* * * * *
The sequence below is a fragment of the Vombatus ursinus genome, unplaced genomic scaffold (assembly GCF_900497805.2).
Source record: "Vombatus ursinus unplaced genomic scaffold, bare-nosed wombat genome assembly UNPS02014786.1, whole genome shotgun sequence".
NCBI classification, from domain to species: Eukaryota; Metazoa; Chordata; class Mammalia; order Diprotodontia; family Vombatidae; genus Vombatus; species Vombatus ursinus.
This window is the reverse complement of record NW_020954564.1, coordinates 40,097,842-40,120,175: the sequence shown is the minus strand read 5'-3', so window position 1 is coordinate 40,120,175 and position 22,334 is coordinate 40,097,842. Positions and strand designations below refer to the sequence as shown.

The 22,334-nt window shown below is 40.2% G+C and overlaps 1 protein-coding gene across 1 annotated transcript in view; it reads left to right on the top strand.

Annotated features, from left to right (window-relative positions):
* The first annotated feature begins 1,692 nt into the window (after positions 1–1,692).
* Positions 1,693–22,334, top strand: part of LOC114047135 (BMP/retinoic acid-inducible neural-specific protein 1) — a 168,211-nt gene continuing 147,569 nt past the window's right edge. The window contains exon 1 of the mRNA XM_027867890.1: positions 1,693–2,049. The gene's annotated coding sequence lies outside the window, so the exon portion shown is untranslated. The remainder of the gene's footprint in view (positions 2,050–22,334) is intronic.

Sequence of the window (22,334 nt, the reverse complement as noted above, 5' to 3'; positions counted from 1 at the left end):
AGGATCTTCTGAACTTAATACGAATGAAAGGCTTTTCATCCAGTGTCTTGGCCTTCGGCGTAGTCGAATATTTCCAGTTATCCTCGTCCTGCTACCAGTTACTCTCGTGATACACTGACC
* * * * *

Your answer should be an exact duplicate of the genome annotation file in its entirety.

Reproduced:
The sequence below is a fragment of the Vombatus ursinus genome, unplaced genomic scaffold (assembly GCF_900497805.2).
Source record: "Vombatus ursinus unplaced genomic scaffold, bare-nosed wombat genome assembly UNPS02014786.1, whole genome shotgun sequence".
NCBI classification, from domain to species: Eukaryota; Metazoa; Chordata; class Mammalia; order Diprotodontia; family Vombatidae; genus Vombatus; species Vombatus ursinus.
This window is the reverse complement of record NW_020954564.1, coordinates 40,097,842-40,120,175: the sequence shown is the minus strand read 5'-3', so window position 1 is coordinate 40,120,175 and position 22,334 is coordinate 40,097,842. Positions and strand designations below refer to the sequence as shown.

The 22,334-nt window shown below is 40.2% G+C and overlaps 1 protein-coding gene across 1 annotated transcript in view; it reads left to right on the top strand.

Annotated features, from left to right (window-relative positions):
* The first annotated feature begins 1,692 nt into the window (after positions 1–1,692).
* Positions 1,693–22,334, top strand: part of LOC114047135 (BMP/retinoic acid-inducible neural-specific protein 1) — a 168,211-nt gene continuing 147,569 nt past the window's right edge. The window contains exon 1 of the mRNA XM_027867890.1: positions 1,693–2,049. The gene's annotated coding sequence lies outside the window, so the exon portion shown is untranslated. The remainder of the gene's footprint in view (positions 2,050–22,334) is intronic.

Sequence of the window (22,334 nt, the reverse complement as noted above, 5' to 3'; positions counted from 1 at the left end):
AGGATCTTCTGAACTTAATACGAATGAAAGGCTTTTCATCCAGTGTCTTGGCCTTCGGCGTAGTCGAATATTTCCAGTTATCCTCGTCCTGCTACCAGTTACTCTCGTGATACACTGACC